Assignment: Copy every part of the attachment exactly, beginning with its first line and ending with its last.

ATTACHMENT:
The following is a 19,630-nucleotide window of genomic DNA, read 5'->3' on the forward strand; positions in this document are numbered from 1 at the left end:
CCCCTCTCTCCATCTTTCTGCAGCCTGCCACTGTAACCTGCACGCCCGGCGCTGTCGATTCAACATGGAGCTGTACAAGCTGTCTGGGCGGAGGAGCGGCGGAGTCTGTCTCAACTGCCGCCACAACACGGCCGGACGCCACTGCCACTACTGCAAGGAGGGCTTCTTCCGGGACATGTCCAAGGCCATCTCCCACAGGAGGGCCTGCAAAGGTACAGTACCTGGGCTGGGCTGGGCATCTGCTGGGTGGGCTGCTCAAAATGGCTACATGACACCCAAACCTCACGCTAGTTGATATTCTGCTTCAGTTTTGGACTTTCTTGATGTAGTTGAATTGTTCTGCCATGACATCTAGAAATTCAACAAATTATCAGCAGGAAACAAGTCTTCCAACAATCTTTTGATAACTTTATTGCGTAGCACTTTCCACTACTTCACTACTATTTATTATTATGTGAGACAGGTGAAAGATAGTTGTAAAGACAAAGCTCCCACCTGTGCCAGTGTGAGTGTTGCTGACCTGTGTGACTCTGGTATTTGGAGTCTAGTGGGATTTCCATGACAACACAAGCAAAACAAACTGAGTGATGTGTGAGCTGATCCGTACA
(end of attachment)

The following is a 19,630-nucleotide window of genomic DNA, read 5'->3' on the forward strand; positions in this document are numbered from 1 at the left end:
CCCCTCTCTCCATCTTTCTGCAGCCTGCCACTGTAACCTGCACGCCCGGCGCTGTCGATTCAACATGGAGCTGTACAAGCTGTCTGGGCGGAGGAGCGGCGGAGTCTGTCTCAACTGCCGCCACAACACGGCCGGACGCCACTGCCACTACTGCAAGGAGGGCTTCTTCCGGGACATGTCCAAGGCCATCTCCCACAGGAGGGCCTGCAAAGGTACAGTACCTGGGCTGGGCTGGGCATCTGCTGGGTGGGCTGCTCAAAATGGCTACATGACACCCAAACCTCACGCTAGTTGATATTCTGCTTCAGTTTTGGACTTTCTTGATGTAGTTGAATTGTTCTGCCATGACATCTAGAAATTCAACAAATTATCAGCAGGAAACAAGTCTTCCAACAATCTTTTGATAACTTTATTGCGTAGCACTTTCCACTACTTCACTACTATTTATTATTATGTGAGACAGGTGAAAGATAGTTGTAAAGACAAAGCTCCCACCTGTGCCAGTGTGAGTGTTGCTGACCTGTGTGACTCTGGTATTTGGAGTCTAGTGGGATTTCCATGACAACACAAGCAAAACAAACTGAGTGATGTGTGAGCTGATCCGTACA